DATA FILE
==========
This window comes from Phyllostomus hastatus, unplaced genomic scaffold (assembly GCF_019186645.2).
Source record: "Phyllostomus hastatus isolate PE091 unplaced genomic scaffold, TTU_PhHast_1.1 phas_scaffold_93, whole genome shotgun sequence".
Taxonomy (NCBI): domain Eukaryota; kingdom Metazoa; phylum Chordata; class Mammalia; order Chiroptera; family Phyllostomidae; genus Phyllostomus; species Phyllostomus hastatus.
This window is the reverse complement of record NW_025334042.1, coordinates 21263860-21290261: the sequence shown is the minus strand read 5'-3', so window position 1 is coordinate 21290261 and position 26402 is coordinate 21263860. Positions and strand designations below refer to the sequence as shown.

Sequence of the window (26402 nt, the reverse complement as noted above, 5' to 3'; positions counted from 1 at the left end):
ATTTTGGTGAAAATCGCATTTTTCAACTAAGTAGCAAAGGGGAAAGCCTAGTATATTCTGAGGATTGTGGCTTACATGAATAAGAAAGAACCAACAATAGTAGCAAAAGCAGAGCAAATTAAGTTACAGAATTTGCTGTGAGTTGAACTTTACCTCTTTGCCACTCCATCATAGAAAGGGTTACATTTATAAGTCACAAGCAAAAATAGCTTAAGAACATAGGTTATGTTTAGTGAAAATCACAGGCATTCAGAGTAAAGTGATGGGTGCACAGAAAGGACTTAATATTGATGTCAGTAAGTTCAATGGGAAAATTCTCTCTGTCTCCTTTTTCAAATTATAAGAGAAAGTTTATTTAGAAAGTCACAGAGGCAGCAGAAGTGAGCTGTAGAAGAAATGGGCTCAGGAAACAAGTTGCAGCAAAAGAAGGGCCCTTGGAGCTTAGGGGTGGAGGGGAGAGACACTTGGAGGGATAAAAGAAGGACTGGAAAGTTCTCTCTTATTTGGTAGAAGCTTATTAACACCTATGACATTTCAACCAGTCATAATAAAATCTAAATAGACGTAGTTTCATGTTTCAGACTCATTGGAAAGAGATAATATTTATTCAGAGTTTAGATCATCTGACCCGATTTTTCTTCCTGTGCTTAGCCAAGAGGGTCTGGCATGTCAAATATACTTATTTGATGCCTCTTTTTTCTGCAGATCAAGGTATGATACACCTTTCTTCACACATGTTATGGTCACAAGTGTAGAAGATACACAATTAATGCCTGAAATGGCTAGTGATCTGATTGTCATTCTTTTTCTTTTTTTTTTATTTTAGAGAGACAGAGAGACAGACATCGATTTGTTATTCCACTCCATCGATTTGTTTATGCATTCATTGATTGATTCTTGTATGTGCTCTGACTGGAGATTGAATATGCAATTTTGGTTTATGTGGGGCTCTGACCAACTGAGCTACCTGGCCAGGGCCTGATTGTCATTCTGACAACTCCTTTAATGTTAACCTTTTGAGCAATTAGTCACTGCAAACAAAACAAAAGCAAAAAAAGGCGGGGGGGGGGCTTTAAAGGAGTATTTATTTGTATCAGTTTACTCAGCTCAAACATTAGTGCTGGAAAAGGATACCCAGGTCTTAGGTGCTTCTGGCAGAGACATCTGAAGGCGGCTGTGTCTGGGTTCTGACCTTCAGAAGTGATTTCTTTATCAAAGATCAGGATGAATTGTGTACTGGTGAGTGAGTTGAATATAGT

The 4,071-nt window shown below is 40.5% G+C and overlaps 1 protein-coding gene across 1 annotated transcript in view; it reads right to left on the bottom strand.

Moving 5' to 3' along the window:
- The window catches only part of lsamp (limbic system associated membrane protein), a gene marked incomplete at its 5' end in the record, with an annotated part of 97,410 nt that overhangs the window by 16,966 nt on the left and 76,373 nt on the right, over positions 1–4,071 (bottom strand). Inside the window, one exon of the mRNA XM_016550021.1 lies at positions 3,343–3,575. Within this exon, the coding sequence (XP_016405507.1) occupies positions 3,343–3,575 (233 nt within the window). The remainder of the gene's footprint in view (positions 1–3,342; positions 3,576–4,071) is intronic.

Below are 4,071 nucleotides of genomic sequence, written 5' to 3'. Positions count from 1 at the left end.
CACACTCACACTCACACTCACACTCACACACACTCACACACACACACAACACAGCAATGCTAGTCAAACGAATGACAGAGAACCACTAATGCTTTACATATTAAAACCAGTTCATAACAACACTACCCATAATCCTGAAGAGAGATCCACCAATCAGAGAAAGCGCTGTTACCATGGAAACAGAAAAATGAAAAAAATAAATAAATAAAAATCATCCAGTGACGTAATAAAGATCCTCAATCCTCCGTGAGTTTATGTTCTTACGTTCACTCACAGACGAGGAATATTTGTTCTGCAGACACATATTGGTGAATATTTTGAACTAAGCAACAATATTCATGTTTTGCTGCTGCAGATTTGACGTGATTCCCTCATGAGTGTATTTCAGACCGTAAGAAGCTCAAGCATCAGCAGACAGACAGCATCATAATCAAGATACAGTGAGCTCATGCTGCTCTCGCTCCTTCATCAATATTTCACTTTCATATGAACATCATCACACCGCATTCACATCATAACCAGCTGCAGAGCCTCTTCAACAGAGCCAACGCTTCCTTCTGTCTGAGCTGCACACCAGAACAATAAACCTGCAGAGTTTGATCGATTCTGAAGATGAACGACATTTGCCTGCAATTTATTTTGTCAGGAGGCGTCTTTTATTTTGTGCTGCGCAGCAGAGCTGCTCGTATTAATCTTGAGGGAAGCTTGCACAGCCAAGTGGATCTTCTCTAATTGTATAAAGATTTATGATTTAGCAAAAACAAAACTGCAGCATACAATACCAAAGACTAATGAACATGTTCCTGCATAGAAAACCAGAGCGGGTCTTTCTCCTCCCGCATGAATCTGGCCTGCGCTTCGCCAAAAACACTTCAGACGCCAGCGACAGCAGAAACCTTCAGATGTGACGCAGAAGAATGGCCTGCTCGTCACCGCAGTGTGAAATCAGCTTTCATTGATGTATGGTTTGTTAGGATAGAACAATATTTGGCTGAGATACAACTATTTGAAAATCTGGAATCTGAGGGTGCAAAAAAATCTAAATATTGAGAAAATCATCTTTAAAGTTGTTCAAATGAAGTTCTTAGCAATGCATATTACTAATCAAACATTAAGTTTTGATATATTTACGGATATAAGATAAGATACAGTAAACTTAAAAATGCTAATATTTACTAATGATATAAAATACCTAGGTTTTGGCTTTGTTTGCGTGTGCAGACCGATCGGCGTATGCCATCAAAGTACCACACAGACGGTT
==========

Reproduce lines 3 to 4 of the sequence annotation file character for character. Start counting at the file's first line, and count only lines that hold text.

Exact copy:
Taxonomy (NCBI): domain Eukaryota; kingdom Metazoa; phylum Chordata; class Mammalia; order Chiroptera; family Phyllostomidae; genus Phyllostomus; species Phyllostomus hastatus.
This window is the reverse complement of record NW_025334042.1, coordinates 21263860-21290261: the sequence shown is the minus strand read 5'-3', so window position 1 is coordinate 21290261 and position 26402 is coordinate 21263860. Positions and strand designations below refer to the sequence as shown.